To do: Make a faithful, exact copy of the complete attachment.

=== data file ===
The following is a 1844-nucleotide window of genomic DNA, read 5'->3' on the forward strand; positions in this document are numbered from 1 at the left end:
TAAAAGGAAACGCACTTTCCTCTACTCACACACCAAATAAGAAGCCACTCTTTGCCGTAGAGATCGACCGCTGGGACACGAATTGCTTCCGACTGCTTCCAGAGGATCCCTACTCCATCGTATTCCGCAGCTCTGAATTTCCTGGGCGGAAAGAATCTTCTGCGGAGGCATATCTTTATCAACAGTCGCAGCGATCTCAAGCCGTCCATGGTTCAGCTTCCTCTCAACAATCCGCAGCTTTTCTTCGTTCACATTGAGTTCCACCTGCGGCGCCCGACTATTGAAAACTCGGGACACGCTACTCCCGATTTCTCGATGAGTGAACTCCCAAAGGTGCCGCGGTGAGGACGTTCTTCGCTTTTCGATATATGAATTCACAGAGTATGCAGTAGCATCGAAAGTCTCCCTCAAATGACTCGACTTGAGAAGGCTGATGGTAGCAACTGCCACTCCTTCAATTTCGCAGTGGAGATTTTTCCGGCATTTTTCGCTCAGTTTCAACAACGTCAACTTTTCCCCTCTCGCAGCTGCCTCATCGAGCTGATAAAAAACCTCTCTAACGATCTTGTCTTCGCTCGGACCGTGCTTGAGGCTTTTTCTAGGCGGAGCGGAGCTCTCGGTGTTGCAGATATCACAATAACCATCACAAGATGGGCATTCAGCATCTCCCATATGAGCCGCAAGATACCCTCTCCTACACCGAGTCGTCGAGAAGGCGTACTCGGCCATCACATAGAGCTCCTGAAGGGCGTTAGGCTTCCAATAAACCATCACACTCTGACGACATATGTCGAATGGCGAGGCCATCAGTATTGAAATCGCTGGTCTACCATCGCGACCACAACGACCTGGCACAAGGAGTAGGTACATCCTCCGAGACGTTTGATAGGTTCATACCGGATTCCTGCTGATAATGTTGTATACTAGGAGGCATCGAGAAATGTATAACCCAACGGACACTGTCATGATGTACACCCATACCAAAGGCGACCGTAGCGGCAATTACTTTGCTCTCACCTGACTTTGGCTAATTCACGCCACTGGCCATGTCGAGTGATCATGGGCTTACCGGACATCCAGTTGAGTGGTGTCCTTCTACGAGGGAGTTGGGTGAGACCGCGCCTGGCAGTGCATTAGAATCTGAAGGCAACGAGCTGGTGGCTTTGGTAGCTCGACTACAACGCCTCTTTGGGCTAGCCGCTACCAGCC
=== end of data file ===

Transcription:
The following is a 1844-nucleotide window of genomic DNA, read 5'->3' on the forward strand; positions in this document are numbered from 1 at the left end:
TAAAAGGAAACGCACTTTCCTCTACTCACACACCAAATAAGAAGCCACTCTTTGCCGTAGAGATCGACCGCTGGGACACGAATTGCTTCCGACTGCTTCCAGAGGATCCCTACTCCATCGTATTCCGCAGCTCTGAATTTCCTGGGCGGAAAGAATCTTCTGCGGAGGCATATCTTTATCAACAGTCGCAGCGATCTCAAGCCGTCCATGGTTCAGCTTCCTCTCAACAATCCGCAGCTTTTCTTCGTTCACATTGAGTTCCACCTGCGGCGCCCGACTATTGAAAACTCGGGACACGCTACTCCCGATTTCTCGATGAGTGAACTCCCAAAGGTGCCGCGGTGAGGACGTTCTTCGCTTTTCGATATATGAATTCACAGAGTATGCAGTAGCATCGAAAGTCTCCCTCAAATGACTCGACTTGAGAAGGCTGATGGTAGCAACTGCCACTCCTTCAATTTCGCAGTGGAGATTTTTCCGGCATTTTTCGCTCAGTTTCAACAACGTCAACTTTTCCCCTCTCGCAGCTGCCTCATCGAGCTGATAAAAAACCTCTCTAACGATCTTGTCTTCGCTCGGACCGTGCTTGAGGCTTTTTCTAGGCGGAGCGGAGCTCTCGGTGTTGCAGATATCACAATAACCATCACAAGATGGGCATTCAGCATCTCCCATATGAGCCGCAAGATACCCTCTCCTACACCGAGTCGTCGAGAAGGCGTACTCGGCCATCACATAGAGCTCCTGAAGGGCGTTAGGCTTCCAATAAACCATCACACTCTGACGACATATGTCGAATGGCGAGGCCATCAGTATTGAAATCGCTGGTCTACCATCGCGACCACAACGACCTGGCACAAGGAGTAGGTACATCCTCCGAGACGTTTGATAGGTTCATACCGGATTCCTGCTGATAATGTTGTATACTAGGAGGCATCGAGAAATGTATAACCCAACGGACACTGTCATGATGTACACCCATACCAAAGGCGACCGTAGCGGCAATTACTTTGCTCTCACCTGACTTTGGCTAATTCACGCCACTGGCCATGTCGAGTGATCATGGGCTTACCGGACATCCAGTTGAGTGGTGTCCTTCTACGAGGGAGTTGGGTGAGACCGCGCCTGGCAGTGCATTAGAATCTGAAGGCAACGAGCTGGTGGCTTTGGTAGCTCGACTACAACGCCTCTTTGGGCTAGCCGCTACCAGCC